I was there 3 years ago and a white man was driving my taxi: Honest, we did not know. He was referring to "Brotherly Love, aka Apartheid". He looked honest too.

“Gordon said the malpractice was not reported to the board. True. Everyone has their deniability in place. That too is the legacy of Blair.
"Later it was revealed the trust had reacted to the news of rising mortality in their hospital by employing more (Doctors? Nurses? Surgeons?)... statisticians. More ‘clinical coding experts’ to change the way the data looked.”


“I bet they get their expert bonuses this year.”
Good one Simon. Read Simon’s full article here.

From The Independent again
Scandal hospital chief's £45,000 rise

By Jeremy Laurance, Health Editor Thursday, 19 March 2009

“Health Secretary Alan Johnson: 'We should be spotting these issues earlier and getting rid of incompetent executives'”

“The chief executive of Stafford Hospital, which was condemned yesterday for ‘appalling’ emergency care that may have cost hundreds of lives, took a pay rise of up to £45,000 while the hospital was being investigated.

"Martin Yeates, who was suspended on full pay by the Mid-Staffordshire NHS Trust on Monday, was told in a letter on 23 May 2008 of the initial findings of the Healthcare Commission's investigation, detailing the chaotic conditions in the A&E department, with unqualified receptionists assessing patients, a shortage of nurses and doctors and a ‘complete lack of effective governance’.

“The letter was copied to the Department of Health but Mr Yeates remained in his post for nine more months, until he resigned two weeks ago, before being formally suspended by the trust.”

We didn't know! Like the Soweto Taxis driver.
He had a raise instead. Unbelievable!

“The shadow health secretary, Andrew Lansley, said the chief executive, chairman and non-executive board members should all have been sacked or suspended last year when the Department was first informed of the concerns by the Healthcare Commission.”

And replace them with someone from another trust?

“Mr Lansley cited a speech by Mr Johnson in October 2007, after publication of the report of an earlier NHS scandal at Maidstone and Tunbridge Wells hospital, where at least 90 patients died in an outbreak of Clostridium difficile. The Health Secretary had said: ‘We should be spotting these issues much earlier and getting rid of incompetent chief executives or chairpersons ... rather than waiting for a report such as this, by which time, frankly, most of the damage has been done.’”
The Commission began to have concerns about Stafford in 2007 and formally began its investigation in May 2008.

"Mr Lansley also protested at the failure of the West Midlands Strategic Health Authority to intervene. It is headed by Cynthia Bower, who is to become first chief executive of the Care Quality Commission, which will replace the Healthcare Commission from next month.

New Links: Cynthia Bower : April Fool NHS Blog Doc
Previous Post: Mid-Staffordshire: Where Are The Doctors?
Latest: Mid Staffordshire: The Modern Witch Hunt

Other Posts: House M.D. : 95% vs 5%
Grand Rounds 5.27: Code Blog

Tuesday, March 17, 2009

Mid-Staffordshire: Where Are The Doctors?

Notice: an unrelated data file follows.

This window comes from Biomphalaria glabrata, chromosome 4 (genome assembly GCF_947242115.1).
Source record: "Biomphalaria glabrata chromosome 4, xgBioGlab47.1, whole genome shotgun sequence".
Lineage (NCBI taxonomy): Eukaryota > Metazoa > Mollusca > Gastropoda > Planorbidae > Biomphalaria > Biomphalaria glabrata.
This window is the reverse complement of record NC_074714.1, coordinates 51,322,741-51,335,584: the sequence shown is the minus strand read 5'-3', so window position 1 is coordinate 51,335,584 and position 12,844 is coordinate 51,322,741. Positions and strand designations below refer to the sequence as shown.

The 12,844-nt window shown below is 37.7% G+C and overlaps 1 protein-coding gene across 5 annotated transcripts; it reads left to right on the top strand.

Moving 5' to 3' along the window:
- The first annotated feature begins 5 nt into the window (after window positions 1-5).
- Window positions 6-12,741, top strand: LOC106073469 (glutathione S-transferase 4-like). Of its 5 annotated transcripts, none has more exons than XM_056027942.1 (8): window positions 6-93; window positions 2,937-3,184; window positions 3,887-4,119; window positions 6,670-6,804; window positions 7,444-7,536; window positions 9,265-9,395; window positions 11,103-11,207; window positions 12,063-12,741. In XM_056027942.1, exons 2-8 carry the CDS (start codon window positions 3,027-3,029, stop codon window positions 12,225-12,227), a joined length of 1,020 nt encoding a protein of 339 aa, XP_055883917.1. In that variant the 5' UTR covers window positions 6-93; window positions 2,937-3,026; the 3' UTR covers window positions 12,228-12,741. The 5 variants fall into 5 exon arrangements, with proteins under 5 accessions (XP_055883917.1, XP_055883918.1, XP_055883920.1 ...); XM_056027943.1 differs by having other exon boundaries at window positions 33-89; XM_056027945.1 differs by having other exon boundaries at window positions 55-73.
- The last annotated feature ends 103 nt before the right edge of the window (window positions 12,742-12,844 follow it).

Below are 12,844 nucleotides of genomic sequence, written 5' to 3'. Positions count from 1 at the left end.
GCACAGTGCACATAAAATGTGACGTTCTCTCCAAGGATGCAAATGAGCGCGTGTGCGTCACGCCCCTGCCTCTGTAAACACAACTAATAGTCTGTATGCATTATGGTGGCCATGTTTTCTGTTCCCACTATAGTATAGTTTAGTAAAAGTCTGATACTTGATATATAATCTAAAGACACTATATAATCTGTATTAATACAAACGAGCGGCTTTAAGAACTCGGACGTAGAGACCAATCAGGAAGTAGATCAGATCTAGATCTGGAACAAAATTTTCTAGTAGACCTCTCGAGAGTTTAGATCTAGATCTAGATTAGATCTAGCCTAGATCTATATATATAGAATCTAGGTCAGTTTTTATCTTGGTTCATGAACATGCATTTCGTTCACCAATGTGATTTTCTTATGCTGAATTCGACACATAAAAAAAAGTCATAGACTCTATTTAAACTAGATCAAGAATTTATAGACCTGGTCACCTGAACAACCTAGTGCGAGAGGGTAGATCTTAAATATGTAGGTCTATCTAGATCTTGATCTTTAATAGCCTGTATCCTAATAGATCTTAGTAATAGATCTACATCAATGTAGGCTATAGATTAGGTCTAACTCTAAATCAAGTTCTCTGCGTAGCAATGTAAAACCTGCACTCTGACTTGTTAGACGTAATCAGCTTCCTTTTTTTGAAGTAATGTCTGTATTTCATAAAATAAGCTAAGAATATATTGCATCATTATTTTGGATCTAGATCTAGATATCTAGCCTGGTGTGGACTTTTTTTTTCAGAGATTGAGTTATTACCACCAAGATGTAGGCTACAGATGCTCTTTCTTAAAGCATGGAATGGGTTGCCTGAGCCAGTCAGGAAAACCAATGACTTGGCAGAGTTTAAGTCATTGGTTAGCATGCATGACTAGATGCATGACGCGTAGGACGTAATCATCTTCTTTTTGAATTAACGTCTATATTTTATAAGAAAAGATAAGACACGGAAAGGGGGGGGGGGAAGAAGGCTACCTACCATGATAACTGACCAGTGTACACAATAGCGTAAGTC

Patients die in 'third-world' hospital
The headline in The Independent, 17 March 2009

"If patients were dying shouldn’t the doctors be there to save their lives?"

So The Cockroach Catcher asked the most naïve of questions and I am sure the answers are somewhere at Jobbing Doctor:

……“You haven't listened to doctors who pointed out failings. Look what the establishment did to
Dr Rita Pal. Just read militant nurse Anne. I'll wager that there are trusts up and down the country just like Mid-Staffordshire.”……

Or Dr Crippen:

……“Allowing this appalling lack of care to continue should be grounds for disciplinary proceedings against any doctor who was involved. So why did the Staffordshire doctors not complain? Once upon a time, one of them did.
A courageous doctor then working in a hospital a few miles away in North Staffordshire NHS Trust complained about the appalling medical care she had witnessed in her hospital. Look what happened to her. She was treated by the GMC in the way that Stalin used to treat political dissidents, including being accused of being mentally ill.”……

But perhaps the GMC knew something was not right with NHS hospitals as they all
have full PPP Health Insurance.

“Previous medical conditions are covered under the scheme? What kind of premium do you have to pay to insure your house once the fire had started?Having stuffed their faces with roast swan and swilled their 1961 clarets, our masters at the GMC must be relieved to know that they can have their heart attacks in a private, HCP free hospital, rather than having to mix it with the common folk in an NHS hospital.”
Dr Crippen.

From the

“Between 400 and 1,200 more people died than would have been expected in a three-year period, the head of the investigation for the Healthcare Commission said.

“Families have described ‘Third World’ conditions at the trust, with some patients drinking water from vases because they were so thirsty and others screaming in pain.

“The Commission launched an inquiry after concerns were raised about higher than normal death rates in emergency care, in particular at Stafford Hospital.

“The trust argued the anomalies were due to ‘problems with its recording of data and not problems with the quality of care for patients’, the report said.”